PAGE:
Witness on stand retracts story of killing

April 09, 2009|By Tricia Bishop | Tricia Bishop,tricia.bishop@baltsun.com

The only surviving eyewitness to have claimed to see Patrick Byers kill a man on a Baltimore street corner in 2006 recanted his story before a federal jury Wednesday as Byers, who is on trial in the killing of another witness, looked on.

Joseph D. Parham Jr., 37, was arrested at his grandmother's home and forced to testify, after he failed to apear Tuesday. He was granted a promise of immunity if he told the truth. Parham said Wednesday that he had lied about seeing Byers to avoid punishment in a 2006 drug arrest. But the prosecution suggested that he retracted his statements because he was scared Byers would kill him.

"The other person who identified Mr. Byers ended up dead, you know that, right?" Assistant U.S. Attorney Bryan Giblin said, referring to Carl Stanley Lackl, who was gunned down days before Byers' murder trial was to begin.

"Yes," Parham answered.

His reversal actually took root two years ago when he signed a form for Byers' attorneys renouncing the story before that case went to trial, but recent exchanges between Parham and Byers led the government to wonder if witness intimidation had occurred.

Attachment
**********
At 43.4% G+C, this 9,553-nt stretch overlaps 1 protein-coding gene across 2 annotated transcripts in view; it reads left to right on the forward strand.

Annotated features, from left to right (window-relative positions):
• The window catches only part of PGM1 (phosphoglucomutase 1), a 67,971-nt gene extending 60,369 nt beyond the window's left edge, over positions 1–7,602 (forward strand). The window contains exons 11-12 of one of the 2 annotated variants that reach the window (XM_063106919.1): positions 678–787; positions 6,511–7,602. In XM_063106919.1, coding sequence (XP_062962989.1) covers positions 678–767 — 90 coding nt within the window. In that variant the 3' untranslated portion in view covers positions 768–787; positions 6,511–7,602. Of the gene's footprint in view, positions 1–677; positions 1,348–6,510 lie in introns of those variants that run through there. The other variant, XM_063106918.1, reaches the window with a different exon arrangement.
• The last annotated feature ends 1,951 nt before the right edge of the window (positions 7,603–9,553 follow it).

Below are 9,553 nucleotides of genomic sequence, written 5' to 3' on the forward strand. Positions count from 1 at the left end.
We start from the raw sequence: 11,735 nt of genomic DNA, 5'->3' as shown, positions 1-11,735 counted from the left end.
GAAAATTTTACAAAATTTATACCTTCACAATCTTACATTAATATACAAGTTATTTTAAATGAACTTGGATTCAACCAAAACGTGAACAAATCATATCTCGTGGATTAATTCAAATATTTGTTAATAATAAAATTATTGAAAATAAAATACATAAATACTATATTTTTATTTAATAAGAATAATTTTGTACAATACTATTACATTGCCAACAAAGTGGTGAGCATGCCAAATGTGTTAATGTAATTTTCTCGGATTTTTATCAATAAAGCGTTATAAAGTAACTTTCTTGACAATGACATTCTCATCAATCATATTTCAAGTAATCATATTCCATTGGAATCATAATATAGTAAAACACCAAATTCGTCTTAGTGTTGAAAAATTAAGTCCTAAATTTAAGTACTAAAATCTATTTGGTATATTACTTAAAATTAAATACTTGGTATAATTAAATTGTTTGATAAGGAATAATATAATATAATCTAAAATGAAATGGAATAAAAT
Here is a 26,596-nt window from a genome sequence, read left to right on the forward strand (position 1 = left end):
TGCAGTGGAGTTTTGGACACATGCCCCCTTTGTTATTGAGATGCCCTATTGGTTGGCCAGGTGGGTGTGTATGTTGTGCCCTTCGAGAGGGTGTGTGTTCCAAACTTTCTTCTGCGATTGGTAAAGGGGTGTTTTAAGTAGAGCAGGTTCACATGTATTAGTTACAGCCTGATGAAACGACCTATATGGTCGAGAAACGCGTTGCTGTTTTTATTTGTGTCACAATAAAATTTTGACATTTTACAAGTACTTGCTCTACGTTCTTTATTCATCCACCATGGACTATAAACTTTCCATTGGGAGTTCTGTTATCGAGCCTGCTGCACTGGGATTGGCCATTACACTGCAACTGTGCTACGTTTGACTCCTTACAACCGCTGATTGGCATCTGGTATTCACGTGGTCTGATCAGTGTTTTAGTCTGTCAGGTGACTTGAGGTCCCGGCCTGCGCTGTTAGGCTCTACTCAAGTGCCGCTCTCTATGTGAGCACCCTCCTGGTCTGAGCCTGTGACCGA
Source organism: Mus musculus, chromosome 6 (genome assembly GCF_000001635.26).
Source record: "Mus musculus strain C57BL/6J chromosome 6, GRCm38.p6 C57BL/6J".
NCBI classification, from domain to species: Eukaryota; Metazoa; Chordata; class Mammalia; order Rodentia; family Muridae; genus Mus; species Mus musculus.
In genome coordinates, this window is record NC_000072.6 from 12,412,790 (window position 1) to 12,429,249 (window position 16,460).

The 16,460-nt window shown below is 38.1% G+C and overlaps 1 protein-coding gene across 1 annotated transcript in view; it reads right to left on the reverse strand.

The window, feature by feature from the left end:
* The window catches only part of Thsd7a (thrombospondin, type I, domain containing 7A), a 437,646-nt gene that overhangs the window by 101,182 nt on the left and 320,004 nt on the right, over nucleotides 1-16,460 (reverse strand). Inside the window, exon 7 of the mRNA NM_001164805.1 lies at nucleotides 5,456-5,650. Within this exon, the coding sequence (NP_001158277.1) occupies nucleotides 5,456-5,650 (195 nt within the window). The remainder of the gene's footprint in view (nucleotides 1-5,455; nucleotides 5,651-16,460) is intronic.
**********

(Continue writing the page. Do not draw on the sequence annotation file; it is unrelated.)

The original charges against Byers were dropped so that he could be federally prosecuted in a case in which he is accused of using a contraband cell phone to order Lackl's killing from jail. If he is convicted, he could face the death penalty.

Last month, prosecutors revealed that Parham and the 23-year-old defendant traded a dozen phone calls just weeks ago, while Byers was incarcerated. An illegal cell phone was found in his cell at the Maryland Correctional Adjustment Center in Baltimore on March 16.

Records show that the phone was used in more than 3,000 calls between Byers and a correctional officer who left the facility, also known as Supermax, in December; she testified yesterday and confirmed the calls. The phone was also used to make and receive calls from Parham, who recanted his story to investigators in this case March 12, a week after he and Byers had exchanged five calls in one day. He had not recanted earlier, he said, because no one had ever asked.

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